Amanda Ruff, CNM at Southcentral Foundation

What exactly is a midwife?

A midwife serves women in various settings from hospitals to birth centers or homes. The heart of a midwife is in the method of practice. Midwives work with women and their families as a whole. Midwifery is based on relationship building and trust.  

How long have you been practicing and how many births have you attended?

I was a nurse at Geneva Woods Birth Center for five years before becoming a Certified Nurse Midwife (CNM). Previous to that, I worked at Geneva Woods Birth Center as a birth assistant. I currently work at the Alaska Native Medical Center (ANMC) and Southcentral Foundation (SCF). I have been practicing as a CNM for just over a year now. I have attended just over 400 births as a birth attendant and CNM. 

What is the role of a midwife during labor?

A midwife is the protector of normal physiological birth. During labor, it is our role to serve the mother and step in only when necessary. We believe in the power of these women yet midwives are trained to recognize when something is outside of normal. 

I really enjoy providing labor support and it is one of my favorite parts of labor. It’s very important to understand that the power a woman has during labor is her power. Birth is a journey that no one else can walk for her and it is the door she has to walk through.

ANMC is a unique clinical setting to practice as a CNM. Midwives at SCF/ANMCE see a wide range of women including women with a high-risk pregnancy, such as those with gestational diabetes or preeclampsia. In most settings, these higher-risk women would only be seen by a physician, but at SCF/ANMC these patients are seen by both a midwife and physician. The midwives and physicians at ANMC work as a team. The CNM’s role is to oversee the birth process while the OBGYN oversees the complex disease process. The women get the benefits of midwifery but also the care of a physician receiving the best of both models of care.

What led you to become a midwife?

When I had my first daughter, I was receiving care from a physician. Very late in my pregnancy I transferred care to a CNM and was introduced to the midwifery model of care. I realized that I had found my calling. I became a midwife to be in service to other women. I don’t think there is anything more rewarding than this profession. I am the mother of three daughters; so women are my business. 

What advice would you give to an expecting mother on how to find or choose a midwife?

There is a midwife for everyone. Just like any relationship, you might have to try a few before you find the right fit. There are so many types of midwives that practice in different settings and environments, which might play a huge role in your choice. I would say that my biggest piece of advice is to find someone that you connect with. The experience of birth is such an intimate moment in a woman’s life and every labor and birth is unique. It’s funny, women forget many details from life events such as graduations or weddings, but they often remember the details from their births so clearly. 

What are the benefits of having a midwife?

Statically speaking midwives are associated with a lower cesarean delivery rate. Midwives practice evidence-based care with a personalized approach. We dive into areas that many other providers don’t have the time to attend to such at nutrition and mental health. At ANMC and SCF, we practice the Nuka model of care in which our customer owners receive wrap-around services. At SCF, a pregnant woman can see a midwife, dietitian, behavioral health specialist, dental care, and any other necessary services. As a team, we can help connect families with community services they might need.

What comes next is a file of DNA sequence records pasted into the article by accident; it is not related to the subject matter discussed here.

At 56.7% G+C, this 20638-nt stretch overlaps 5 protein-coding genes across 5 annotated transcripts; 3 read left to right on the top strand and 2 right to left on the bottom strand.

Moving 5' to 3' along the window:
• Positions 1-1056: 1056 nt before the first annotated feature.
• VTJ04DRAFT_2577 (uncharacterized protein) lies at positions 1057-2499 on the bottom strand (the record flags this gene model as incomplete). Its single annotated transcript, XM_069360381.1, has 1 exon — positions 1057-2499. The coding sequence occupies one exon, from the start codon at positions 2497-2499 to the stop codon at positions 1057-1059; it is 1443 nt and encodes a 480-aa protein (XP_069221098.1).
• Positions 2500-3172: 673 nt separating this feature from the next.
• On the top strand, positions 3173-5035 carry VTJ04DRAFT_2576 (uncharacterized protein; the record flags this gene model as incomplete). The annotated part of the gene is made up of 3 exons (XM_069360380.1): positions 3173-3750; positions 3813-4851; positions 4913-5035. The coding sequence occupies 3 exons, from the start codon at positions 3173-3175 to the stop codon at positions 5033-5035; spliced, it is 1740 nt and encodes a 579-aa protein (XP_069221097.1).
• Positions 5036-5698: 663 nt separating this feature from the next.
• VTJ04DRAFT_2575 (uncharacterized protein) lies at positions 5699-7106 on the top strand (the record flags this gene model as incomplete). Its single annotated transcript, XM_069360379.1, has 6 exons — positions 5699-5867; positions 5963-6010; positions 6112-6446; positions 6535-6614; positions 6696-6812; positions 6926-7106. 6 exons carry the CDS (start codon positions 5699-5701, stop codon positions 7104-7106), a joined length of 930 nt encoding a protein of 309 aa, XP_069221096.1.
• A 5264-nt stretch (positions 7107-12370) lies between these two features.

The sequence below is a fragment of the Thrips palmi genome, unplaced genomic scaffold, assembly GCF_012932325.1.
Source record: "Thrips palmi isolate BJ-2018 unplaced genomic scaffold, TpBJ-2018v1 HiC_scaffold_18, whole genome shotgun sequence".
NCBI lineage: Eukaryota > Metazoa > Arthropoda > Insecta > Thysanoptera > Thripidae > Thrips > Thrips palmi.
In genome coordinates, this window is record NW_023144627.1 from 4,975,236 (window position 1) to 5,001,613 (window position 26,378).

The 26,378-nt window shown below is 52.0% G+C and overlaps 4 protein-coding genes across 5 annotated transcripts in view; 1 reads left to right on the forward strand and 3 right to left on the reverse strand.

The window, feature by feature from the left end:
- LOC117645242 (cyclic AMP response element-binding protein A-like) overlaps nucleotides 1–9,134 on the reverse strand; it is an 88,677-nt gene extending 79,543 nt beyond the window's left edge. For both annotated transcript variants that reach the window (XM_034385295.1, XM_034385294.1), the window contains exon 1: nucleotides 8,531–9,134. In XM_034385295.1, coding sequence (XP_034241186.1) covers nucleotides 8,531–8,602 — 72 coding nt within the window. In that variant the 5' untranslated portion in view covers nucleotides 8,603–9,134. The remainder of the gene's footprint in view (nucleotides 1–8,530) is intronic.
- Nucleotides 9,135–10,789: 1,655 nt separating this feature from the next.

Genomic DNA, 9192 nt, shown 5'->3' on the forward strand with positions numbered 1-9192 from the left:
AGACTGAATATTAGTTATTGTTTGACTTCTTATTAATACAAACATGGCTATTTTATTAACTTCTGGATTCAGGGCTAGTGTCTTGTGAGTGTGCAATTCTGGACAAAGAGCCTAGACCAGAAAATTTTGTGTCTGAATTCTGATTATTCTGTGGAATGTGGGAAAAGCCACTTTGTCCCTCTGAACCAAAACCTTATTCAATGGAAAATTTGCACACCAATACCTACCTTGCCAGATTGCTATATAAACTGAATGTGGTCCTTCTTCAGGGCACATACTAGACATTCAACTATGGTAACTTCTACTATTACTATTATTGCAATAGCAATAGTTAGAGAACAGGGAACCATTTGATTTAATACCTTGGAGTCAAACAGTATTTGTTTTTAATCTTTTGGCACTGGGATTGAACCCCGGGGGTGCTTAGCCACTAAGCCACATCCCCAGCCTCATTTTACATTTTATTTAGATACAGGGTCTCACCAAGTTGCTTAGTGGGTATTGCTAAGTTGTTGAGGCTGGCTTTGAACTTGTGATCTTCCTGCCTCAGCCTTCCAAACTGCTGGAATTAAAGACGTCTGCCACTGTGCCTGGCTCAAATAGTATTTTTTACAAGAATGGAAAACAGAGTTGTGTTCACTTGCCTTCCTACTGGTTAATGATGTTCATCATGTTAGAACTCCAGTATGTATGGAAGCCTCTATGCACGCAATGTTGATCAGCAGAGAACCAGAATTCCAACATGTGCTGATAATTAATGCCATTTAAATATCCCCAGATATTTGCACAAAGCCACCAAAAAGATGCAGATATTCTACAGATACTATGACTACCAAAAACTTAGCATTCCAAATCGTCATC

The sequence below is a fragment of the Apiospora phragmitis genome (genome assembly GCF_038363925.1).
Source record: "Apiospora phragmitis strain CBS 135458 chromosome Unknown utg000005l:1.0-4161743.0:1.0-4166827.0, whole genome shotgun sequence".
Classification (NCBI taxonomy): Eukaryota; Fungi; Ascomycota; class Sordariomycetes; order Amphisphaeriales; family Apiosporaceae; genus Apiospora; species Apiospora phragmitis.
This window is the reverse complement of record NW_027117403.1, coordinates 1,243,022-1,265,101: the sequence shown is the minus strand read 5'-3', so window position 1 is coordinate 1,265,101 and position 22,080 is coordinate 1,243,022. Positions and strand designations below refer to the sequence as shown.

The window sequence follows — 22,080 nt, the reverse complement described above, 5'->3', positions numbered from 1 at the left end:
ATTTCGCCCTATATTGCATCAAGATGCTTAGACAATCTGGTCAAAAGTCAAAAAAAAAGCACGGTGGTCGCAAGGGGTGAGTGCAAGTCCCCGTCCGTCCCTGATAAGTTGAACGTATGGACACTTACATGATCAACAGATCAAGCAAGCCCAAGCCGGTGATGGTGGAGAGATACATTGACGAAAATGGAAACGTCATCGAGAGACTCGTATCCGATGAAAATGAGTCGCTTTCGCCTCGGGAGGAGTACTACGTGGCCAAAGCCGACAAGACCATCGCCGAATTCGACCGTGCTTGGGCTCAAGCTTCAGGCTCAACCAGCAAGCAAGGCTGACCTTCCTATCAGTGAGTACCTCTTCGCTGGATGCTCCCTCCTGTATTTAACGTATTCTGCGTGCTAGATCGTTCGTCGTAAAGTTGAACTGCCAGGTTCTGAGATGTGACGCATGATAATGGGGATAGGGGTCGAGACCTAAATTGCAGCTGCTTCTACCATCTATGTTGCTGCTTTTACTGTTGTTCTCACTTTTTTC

How does prenatal care differ with a midwife?

We are able to provide women with longer visits giving us a chance to genuinely get to know what is going on in the mother’s life and how it is affecting the health of the mother and baby.

Midwives have a focus on prenatal care and assist women in preparing for birth. We discuss the birth process and collaborate on a birth plan, we discuss postpartum care and care of a newborn and the changes that will occur in life with having a new baby. We talk about the expectations of life with a new baby and especially discuss the challenge of the postpartum period. We really work to prepare and support women during the postpartum period. 

What are some common misconceptions about midwifery and how would you address those?

CNM’s provide care to women throughout the lifespan. We can provide care to women from puberty through menopause. Some common misconceptions are that midwives only do home births and are not trained, both of which are completely false. There are different types of midwives and different midwives’ practice in different locations and settings.  

What is the best part of what you do?

I love being with women during this beautiful process and witnessing the moment when the woman has her baby on her chest. After the birth when everyone is all tucked into bed, I thank the woman for allowing me to be there because after all, I am just a witness to their strength and work. 

Where do your births take place?

I attend births at ANMC. I am very proud of ANMC’s low cesarean delivery rate. Our prenatal care model with the collaborative care of CNM’s and OBGYN’s contributes to this success. At ANMC, I primarily serve Alaska Native and American Indians and their families. 


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